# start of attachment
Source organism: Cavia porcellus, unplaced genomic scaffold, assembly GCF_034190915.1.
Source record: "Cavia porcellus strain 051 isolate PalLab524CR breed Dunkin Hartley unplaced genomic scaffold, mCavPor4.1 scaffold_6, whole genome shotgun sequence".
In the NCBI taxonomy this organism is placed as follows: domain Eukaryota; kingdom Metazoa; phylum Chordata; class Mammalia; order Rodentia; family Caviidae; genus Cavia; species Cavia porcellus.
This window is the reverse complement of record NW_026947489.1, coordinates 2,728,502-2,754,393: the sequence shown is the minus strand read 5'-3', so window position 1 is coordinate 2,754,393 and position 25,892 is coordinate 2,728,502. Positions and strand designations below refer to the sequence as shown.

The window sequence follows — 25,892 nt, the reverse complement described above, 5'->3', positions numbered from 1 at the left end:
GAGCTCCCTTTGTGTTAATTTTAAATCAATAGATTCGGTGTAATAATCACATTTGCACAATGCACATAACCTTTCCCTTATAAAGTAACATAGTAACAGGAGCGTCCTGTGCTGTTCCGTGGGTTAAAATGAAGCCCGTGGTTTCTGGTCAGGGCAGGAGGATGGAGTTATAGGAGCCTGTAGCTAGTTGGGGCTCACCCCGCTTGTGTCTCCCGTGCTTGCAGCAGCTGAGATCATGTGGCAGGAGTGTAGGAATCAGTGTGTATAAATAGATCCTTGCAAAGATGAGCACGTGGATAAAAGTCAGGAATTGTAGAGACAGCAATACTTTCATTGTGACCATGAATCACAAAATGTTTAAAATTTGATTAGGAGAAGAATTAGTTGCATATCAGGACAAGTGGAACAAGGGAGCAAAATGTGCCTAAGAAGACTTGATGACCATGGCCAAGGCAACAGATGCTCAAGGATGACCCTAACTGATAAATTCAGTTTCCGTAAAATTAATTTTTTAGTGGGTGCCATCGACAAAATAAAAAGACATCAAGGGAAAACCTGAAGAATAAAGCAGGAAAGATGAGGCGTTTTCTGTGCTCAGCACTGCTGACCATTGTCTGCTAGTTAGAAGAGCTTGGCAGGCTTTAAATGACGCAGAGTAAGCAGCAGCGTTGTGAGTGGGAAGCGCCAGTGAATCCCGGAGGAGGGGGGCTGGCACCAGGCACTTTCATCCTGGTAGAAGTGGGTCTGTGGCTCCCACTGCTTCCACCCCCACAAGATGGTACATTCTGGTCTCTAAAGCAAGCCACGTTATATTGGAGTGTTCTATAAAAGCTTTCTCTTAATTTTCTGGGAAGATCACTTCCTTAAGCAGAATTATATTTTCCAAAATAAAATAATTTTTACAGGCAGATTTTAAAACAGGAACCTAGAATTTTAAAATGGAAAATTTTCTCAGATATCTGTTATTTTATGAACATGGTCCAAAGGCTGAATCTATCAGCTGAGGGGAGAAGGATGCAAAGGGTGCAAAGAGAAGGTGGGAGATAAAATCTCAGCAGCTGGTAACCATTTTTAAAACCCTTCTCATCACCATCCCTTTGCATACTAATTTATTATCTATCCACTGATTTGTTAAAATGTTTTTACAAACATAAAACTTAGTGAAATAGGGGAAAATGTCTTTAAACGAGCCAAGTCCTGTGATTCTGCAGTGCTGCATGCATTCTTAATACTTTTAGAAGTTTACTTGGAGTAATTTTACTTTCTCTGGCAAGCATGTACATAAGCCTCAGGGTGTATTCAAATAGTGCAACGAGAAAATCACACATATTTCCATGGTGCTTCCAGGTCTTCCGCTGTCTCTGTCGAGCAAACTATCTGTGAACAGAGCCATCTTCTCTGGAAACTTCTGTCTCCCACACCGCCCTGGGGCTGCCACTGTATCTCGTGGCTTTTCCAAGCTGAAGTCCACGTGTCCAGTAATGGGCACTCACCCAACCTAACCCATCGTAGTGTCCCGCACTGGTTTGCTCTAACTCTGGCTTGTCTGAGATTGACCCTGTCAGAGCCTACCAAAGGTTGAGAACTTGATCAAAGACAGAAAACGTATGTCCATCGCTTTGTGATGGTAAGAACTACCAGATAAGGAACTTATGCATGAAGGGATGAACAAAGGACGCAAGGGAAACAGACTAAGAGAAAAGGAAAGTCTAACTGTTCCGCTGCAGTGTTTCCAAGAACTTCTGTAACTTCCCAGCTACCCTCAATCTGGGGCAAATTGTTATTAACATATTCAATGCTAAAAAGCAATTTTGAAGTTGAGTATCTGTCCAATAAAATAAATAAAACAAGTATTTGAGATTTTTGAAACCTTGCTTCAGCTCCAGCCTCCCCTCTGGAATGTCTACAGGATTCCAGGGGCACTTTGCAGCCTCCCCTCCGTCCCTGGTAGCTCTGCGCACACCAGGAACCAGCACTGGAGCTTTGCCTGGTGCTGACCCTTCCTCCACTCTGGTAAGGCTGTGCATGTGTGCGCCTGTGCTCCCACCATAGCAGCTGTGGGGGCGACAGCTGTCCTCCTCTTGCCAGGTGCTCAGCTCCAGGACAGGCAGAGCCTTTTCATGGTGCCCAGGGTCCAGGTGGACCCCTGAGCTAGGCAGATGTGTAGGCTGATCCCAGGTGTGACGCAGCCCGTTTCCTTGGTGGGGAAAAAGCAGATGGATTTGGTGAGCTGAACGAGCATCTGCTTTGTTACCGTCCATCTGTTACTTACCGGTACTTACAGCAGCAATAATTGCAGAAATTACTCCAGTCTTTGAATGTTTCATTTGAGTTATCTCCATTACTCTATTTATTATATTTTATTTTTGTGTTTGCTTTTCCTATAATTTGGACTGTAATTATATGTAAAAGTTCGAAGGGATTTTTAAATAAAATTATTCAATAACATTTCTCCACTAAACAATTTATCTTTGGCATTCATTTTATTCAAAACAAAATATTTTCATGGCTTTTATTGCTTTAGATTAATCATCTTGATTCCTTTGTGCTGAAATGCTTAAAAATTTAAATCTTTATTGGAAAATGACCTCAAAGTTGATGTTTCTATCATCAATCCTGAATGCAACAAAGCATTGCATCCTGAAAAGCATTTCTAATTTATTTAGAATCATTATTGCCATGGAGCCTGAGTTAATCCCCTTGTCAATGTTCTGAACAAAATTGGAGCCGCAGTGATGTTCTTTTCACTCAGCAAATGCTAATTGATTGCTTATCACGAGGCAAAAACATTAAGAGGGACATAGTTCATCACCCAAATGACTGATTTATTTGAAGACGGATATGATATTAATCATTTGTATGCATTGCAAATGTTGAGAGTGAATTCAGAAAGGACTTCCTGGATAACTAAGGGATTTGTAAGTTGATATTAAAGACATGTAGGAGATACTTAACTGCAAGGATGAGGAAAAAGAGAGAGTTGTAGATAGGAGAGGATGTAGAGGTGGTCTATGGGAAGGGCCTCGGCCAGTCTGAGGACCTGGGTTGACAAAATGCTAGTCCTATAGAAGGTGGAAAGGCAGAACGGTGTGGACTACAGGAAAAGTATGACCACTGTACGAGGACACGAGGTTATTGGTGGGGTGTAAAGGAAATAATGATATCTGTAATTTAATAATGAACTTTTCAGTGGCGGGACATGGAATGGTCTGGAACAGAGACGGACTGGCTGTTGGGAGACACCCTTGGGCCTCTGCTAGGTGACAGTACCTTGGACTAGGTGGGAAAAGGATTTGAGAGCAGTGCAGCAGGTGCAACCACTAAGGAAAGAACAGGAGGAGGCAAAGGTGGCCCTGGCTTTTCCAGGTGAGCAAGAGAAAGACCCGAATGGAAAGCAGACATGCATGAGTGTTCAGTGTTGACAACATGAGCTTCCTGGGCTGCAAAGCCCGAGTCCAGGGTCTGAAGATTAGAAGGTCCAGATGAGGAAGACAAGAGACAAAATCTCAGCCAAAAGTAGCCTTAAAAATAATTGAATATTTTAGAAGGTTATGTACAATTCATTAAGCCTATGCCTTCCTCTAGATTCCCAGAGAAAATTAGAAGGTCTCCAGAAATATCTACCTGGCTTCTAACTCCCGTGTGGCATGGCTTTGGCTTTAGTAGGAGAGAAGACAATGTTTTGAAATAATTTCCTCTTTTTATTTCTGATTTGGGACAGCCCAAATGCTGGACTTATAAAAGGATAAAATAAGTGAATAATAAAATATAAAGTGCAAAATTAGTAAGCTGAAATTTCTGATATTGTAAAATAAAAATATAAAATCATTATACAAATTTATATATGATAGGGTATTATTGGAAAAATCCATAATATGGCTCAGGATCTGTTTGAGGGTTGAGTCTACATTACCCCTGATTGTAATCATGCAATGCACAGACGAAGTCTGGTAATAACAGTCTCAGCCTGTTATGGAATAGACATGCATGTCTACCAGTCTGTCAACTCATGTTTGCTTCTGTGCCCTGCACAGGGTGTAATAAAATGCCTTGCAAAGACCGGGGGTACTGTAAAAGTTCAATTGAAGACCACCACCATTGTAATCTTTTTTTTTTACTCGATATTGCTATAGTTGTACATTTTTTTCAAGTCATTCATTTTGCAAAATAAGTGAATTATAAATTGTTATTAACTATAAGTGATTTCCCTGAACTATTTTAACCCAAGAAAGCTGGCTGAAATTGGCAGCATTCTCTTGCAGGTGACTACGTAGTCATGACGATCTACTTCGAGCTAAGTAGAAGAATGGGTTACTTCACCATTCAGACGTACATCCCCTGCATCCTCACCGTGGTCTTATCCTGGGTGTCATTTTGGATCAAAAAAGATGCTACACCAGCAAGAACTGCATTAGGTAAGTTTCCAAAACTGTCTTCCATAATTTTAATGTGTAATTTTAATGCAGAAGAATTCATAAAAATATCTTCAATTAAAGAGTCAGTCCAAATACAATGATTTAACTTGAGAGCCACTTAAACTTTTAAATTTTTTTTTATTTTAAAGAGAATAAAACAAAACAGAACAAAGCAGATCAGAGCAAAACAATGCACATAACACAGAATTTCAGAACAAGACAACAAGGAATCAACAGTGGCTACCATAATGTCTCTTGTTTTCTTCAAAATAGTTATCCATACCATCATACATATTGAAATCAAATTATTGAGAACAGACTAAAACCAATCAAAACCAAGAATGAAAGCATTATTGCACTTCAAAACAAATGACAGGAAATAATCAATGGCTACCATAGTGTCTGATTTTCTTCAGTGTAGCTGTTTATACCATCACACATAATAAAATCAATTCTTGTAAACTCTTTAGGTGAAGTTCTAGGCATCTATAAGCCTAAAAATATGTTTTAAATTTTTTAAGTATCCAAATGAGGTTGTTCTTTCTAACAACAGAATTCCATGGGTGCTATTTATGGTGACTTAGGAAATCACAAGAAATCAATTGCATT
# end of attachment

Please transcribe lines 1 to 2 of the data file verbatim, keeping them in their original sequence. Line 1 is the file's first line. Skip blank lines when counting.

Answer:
Source organism: Cavia porcellus, unplaced genomic scaffold, assembly GCF_034190915.1.
Source record: "Cavia porcellus strain 051 isolate PalLab524CR breed Dunkin Hartley unplaced genomic scaffold, mCavPor4.1 scaffold_6, whole genome shotgun sequence".